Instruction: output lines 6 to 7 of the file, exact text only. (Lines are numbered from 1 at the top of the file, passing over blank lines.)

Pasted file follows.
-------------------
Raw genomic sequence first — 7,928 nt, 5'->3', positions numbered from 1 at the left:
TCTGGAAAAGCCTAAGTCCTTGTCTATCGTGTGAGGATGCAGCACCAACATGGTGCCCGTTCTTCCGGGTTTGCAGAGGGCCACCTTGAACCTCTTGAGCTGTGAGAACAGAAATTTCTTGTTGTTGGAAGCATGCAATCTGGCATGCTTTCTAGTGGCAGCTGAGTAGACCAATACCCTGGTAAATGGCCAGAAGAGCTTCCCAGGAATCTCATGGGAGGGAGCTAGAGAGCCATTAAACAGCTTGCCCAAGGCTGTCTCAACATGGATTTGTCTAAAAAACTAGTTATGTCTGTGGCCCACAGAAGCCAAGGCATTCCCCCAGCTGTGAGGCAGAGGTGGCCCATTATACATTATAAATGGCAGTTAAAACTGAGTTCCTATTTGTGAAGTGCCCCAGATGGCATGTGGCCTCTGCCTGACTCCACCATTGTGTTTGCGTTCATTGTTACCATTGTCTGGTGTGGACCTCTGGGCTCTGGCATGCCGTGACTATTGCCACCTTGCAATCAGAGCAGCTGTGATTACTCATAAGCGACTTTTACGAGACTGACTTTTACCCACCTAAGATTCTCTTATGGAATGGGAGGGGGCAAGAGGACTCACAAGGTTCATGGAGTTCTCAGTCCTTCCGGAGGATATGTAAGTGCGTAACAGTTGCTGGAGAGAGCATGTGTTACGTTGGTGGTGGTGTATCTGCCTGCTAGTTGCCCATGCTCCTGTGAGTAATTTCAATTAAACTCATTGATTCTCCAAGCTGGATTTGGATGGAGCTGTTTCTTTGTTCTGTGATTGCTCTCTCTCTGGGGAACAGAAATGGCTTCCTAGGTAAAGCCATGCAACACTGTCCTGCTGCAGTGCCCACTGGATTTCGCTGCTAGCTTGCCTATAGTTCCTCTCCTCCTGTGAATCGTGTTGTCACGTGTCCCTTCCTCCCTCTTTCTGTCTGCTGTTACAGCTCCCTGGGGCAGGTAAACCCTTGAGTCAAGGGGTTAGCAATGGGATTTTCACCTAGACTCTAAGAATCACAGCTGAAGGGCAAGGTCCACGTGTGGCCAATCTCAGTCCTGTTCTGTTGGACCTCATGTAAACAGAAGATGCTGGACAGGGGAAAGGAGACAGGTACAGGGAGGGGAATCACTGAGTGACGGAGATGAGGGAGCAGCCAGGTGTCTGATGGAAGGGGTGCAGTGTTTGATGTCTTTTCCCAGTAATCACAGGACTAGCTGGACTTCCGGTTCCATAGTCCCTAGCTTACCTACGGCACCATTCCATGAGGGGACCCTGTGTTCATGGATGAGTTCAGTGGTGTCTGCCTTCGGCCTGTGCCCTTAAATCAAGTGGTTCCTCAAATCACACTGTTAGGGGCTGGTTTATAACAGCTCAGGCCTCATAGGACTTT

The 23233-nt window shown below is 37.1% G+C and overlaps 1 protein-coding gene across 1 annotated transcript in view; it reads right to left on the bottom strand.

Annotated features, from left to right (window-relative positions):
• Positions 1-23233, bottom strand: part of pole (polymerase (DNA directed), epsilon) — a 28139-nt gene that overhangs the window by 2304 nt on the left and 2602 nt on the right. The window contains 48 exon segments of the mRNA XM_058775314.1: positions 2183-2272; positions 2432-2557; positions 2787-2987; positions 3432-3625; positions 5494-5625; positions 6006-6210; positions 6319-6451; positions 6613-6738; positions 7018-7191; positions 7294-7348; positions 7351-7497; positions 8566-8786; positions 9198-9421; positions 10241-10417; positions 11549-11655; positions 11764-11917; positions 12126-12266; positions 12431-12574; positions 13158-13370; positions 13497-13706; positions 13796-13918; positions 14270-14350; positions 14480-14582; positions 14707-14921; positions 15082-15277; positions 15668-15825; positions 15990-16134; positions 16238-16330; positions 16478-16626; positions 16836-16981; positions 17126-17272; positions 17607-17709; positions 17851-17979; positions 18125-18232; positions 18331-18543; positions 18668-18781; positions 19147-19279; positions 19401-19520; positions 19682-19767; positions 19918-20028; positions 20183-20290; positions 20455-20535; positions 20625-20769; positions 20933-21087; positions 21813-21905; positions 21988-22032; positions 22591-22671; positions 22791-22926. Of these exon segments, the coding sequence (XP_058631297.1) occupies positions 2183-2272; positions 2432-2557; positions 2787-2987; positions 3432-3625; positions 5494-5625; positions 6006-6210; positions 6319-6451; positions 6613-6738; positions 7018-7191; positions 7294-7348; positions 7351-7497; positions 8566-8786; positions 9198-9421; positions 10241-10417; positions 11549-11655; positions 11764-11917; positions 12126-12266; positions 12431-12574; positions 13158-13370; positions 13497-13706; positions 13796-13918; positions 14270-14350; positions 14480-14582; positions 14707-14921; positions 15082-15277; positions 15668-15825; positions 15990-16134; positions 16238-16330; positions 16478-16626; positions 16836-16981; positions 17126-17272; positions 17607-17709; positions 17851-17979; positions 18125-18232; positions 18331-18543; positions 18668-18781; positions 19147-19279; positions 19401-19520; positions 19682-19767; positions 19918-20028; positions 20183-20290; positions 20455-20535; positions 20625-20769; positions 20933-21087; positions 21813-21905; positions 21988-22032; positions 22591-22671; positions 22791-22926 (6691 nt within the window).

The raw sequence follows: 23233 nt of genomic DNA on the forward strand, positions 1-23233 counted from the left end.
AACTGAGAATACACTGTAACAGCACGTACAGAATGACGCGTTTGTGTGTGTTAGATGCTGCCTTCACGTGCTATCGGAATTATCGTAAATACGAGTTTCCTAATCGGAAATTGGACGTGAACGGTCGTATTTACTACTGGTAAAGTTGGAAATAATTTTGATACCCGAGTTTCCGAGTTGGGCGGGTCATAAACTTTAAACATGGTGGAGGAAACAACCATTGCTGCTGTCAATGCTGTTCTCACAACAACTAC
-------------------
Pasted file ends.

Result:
The raw sequence follows: 23233 nt of genomic DNA on the forward strand, positions 1-23233 counted from the left end.
AACTGAGAATACACTGTAACAGCACGTACAGAATGACGCGTTTGTGTGTGTTAGATGCTGCCTTCACGTGCTATCGGAATTATCGTAAATACGAGTTTCCTAATCGGAAATTGGACGTGAACGGTCGTATTTACTACTGGTAAAGTTGGAAATAATTTTGATACCCGAGTTTCCGAGTTGGGCGGGTCATAAACTTTAAACATGGTGGAGGAAACAACCATTGCTGCTGTCAATGCTGTTCTCACAACAACTAC